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Health professionals discuss the future of oral health care

Sunday, November 15, 2009 | 12:01 a.m. CST
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COLUMBIA – A tooth is attached to a person, who is attached to a family, which is attached to a community.

So said Dr. Jack Dillenberg, dean of the Arizona School of Dentistry and Oral Health, during his presentation at an oral summit held Friday, Nov. 13.

Oral Health Plan

Missouri’s Department of Health and Senior Services unveiled the new statewide oral health plan on Friday.

Missouri ranks lower than the national average of people who visited the dentist within the last year. This puts Missouri at 47th in the national (1 being high, 51 being low), according to a Henry J. Kaiser Foundation study in 2008.

In Missouri, 63 percent of people visit the dentist; nationally, that number is 71.3 percent.

Goals of the new plan include:

  • increased public education and awareness of the importance of oral health,
  • providing materials and education about oral health prevention and treatment,
  • ensuring all Missourians have affordable and accessible dental care,
  • bringing dental health and general health providers together,
  • increasing the number of oral health professionals in dentally underserved areas of Missouri,
  • encouraging policy makers to prioritize funding for oral health care, and
  • increasing preventative strategies like fluoride and dental sealants.

The plan is available in print form, disk form, or online.



He suggested to a room full of dentists and hygienists that they can use teeth to get to know the patient and be involved in the community. Dillenberg’s focus is helping people and teaching students to help people, not just fixing dental problems.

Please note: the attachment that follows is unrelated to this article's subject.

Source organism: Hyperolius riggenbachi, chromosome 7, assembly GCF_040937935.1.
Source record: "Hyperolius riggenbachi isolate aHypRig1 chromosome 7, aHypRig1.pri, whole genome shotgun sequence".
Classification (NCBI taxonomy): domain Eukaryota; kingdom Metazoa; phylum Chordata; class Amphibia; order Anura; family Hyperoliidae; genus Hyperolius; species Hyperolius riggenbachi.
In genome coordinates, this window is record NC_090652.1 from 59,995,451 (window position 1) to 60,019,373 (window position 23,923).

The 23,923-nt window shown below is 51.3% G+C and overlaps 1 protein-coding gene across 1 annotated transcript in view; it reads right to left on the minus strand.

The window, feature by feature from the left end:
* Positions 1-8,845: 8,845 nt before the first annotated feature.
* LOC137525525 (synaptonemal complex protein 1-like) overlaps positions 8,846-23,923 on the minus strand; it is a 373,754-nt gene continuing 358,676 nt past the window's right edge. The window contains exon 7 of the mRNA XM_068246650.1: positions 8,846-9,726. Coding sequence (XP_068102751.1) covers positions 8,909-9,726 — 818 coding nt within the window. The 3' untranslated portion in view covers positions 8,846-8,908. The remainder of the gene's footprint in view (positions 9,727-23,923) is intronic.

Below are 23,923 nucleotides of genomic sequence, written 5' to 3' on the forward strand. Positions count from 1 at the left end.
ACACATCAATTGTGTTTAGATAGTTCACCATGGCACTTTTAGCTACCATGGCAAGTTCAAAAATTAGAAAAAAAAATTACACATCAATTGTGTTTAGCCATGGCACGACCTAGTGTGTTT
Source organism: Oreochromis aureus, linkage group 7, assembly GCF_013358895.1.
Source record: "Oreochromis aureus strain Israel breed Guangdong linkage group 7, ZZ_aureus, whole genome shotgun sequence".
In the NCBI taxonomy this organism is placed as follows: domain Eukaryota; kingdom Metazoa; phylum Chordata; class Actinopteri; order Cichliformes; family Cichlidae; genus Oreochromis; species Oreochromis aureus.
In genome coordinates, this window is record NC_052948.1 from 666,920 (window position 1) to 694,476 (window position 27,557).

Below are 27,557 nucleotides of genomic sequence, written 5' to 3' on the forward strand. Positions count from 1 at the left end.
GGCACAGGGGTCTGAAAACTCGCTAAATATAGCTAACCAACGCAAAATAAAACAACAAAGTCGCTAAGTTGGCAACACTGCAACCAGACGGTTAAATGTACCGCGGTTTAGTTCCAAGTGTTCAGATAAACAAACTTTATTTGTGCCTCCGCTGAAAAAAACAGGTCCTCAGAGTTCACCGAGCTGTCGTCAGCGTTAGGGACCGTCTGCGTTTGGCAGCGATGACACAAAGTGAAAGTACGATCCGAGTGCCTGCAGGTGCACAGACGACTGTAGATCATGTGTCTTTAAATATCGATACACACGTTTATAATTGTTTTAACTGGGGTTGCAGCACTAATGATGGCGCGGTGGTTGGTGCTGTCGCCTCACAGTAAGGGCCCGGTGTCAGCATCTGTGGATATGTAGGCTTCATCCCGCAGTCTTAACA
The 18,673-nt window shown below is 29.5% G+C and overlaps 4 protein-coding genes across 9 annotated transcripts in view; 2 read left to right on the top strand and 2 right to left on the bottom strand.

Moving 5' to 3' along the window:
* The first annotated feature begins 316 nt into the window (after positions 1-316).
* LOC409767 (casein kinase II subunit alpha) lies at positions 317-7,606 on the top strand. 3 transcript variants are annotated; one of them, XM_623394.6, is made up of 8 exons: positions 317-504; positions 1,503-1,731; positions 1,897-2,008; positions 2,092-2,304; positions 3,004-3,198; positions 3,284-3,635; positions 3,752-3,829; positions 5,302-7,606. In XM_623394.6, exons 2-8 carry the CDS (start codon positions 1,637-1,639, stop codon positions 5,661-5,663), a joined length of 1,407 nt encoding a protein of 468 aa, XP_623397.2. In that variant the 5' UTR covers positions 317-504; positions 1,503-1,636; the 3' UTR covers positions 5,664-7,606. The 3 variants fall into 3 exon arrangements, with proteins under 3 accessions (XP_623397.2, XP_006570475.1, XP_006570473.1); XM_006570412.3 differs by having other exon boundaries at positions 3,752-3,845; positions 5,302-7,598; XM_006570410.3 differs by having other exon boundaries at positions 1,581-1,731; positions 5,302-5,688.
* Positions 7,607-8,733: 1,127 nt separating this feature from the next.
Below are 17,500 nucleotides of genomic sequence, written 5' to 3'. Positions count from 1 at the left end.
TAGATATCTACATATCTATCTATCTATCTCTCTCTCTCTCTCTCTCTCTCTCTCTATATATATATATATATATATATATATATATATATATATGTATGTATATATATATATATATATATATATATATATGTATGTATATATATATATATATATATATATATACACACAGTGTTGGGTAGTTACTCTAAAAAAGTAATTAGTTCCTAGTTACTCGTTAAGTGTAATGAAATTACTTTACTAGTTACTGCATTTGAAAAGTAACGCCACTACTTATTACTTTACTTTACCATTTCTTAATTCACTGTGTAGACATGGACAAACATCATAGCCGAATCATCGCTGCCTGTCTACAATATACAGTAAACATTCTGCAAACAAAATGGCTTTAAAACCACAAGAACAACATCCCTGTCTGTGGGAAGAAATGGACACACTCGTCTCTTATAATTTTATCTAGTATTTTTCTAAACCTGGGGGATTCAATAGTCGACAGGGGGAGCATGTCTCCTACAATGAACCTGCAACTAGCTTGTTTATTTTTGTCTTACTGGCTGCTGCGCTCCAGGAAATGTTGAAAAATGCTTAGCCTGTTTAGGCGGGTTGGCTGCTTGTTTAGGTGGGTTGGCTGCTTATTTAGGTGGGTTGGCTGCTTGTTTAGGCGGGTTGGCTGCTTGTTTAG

Dillenberg gave two examples to illustrate his point:

  • He spoke about treating a woman with a bruise on her face. You can fix her teeth, Dillenberg said, but if you send her back to an abusive home, you are not helping her.
  • He said employers are more likely to hire someone without legs than someone without teeth. A tangible way dentists and hygienists can help people get jobs and stay healthy is to fix their teeth.

When treating people of low income, Dillenberg urged the doctors to pay special attention to their own mannerisms. “You don’t think people can tell if you don’t like them?” he asked. “Shame is the worst thing you can do with any of us.”

Connections between oral and general health

In extreme cases, untreated dental problems can lead to death, according to the presentation given by Dr. Mary Lee Conicella, Aetna’s national director of clinical operations. She gave four examples since 2006:

  • Deamonte Driver, 12, died of a dental-related brain abscess.
  • Alexander Callendar, 6, died when bacteria spread from a tooth infection.
  • Diane Stamps, adult Medicaid patient, died when a tooth infection spread to her spinal fluid and her brain.
  • Finally, a Michigan woman with gum disease died of a blood infection after the state eliminated adult dental Medicaid benefits in July 2009.